“It’s the government borrowing on the backs of lower-income savers,” Pamela Villarreal, a senior fellow at the National Center for Policy Analysis (NCPA), told CNSNews.com.
According to a fact sheet released by the White House, “this new product will be targeted to the many Americans who currently lack access to workplace retirement savings plans.” But Villarreal is not impressed.
“To be honest, I think it’s a total waste. We already have IRAs for people who are working and don’t have availability to a 401(k) plan,” she pointed out.
Obama said that his myRA accounts, which will be established at the Treasury Department by executive order, can be opened for as little as $25 and will provide a guaranteed rate of return for people who don’t currently save for retirement.
But Villarreal said that she cannot recommend the government-run accounts, which are similar but not identical to a Roth IRA, because they force people to invest exclusively in Treasury bonds and provide no other investment options.
She added that Obama’s myRA proposal “is supposed to be modeled after the federal Thrift Savings Plan” (TSP) for federal employees, but noted that even TSP “has more than one option and risk level for people to choose from.”
“The thing that disturbs me about the myRA is when you start your own IRA, you can pretty much pick from a variety of funds, with different risk and return rates. You can pick equity funds, you know, just a mix of them, bond funds. What the myRA does is it basically requires people to purchase a Treasury bond with no other options.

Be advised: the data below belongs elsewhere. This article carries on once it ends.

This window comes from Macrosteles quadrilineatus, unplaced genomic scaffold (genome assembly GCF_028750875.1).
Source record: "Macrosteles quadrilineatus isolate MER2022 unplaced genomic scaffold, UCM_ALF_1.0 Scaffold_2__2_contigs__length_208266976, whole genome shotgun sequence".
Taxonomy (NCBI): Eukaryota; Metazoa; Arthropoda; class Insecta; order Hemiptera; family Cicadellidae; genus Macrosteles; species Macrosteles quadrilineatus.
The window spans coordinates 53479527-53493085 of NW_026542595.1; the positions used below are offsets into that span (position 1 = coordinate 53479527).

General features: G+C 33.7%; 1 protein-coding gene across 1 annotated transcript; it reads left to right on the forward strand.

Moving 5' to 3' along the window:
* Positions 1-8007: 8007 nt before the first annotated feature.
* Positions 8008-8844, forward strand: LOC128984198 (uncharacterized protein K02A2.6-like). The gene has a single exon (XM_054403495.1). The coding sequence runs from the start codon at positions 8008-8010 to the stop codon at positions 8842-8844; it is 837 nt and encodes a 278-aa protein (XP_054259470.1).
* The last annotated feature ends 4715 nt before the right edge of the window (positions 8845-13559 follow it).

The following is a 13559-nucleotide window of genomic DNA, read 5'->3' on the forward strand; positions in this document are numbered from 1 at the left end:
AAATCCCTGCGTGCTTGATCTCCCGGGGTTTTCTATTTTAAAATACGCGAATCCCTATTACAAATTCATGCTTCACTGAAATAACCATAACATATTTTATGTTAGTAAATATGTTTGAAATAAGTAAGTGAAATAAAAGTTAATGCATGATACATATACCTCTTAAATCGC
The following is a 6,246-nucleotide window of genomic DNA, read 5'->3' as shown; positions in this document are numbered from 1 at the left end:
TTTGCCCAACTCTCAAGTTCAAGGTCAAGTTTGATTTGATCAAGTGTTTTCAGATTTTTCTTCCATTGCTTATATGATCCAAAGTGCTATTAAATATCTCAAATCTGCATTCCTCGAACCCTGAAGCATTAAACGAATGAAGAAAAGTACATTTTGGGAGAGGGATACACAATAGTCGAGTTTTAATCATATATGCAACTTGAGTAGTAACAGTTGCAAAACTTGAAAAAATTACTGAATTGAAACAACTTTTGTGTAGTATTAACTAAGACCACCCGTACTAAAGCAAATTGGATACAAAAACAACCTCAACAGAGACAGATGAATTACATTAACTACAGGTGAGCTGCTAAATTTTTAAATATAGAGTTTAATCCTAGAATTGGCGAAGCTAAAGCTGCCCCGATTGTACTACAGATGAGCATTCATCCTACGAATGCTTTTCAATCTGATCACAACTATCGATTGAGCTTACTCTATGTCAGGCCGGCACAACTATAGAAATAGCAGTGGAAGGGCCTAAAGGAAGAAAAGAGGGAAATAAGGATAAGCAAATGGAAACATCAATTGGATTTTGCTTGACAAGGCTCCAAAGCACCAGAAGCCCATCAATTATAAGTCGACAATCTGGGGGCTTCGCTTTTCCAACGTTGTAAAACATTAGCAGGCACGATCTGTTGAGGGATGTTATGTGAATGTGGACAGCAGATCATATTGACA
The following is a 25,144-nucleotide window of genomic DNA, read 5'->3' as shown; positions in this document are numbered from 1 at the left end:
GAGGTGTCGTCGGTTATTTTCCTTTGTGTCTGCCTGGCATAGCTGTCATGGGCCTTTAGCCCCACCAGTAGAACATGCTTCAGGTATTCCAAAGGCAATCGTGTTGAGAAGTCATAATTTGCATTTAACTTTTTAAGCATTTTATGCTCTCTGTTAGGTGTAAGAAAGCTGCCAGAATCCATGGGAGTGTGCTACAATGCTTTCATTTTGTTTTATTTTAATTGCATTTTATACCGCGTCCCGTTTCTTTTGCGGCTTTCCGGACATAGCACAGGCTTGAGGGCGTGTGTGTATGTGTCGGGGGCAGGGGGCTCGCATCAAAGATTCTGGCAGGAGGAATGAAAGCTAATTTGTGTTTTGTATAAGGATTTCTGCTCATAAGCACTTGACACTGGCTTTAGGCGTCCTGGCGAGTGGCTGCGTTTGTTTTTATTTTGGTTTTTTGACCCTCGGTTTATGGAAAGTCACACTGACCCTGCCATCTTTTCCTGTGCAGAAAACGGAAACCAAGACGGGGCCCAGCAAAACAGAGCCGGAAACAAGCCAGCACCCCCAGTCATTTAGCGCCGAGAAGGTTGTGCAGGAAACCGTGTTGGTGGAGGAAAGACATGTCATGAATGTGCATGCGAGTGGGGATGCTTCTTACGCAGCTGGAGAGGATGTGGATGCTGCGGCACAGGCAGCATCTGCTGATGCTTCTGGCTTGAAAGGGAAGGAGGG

“So until they have $15,000 in the account, that at that time must be rolled over to an IRA, there’s no mention of any choice of funds. Essentially Obama is encouraging people to buy government debt… I almost feel like it’s less about getting people to save than it is about the government wanting just to borrow more money.”
Villarreal also predicted that Obama’s plan to “completely bypass Congress” by going directly to the Treasury Department to set up his myRA program “is going to ruffle a few feathers” on Capitol Hill.
The latest National Retirement Risk Index, published by the Center for Retirement Research at Boston College, found that 53 percent of Americans are already “at risk” of not having enough money to maintain their current living standard after they retire. “Explicitly including health care in the index further drives up the share of households ‘at risk,’” researchers reported.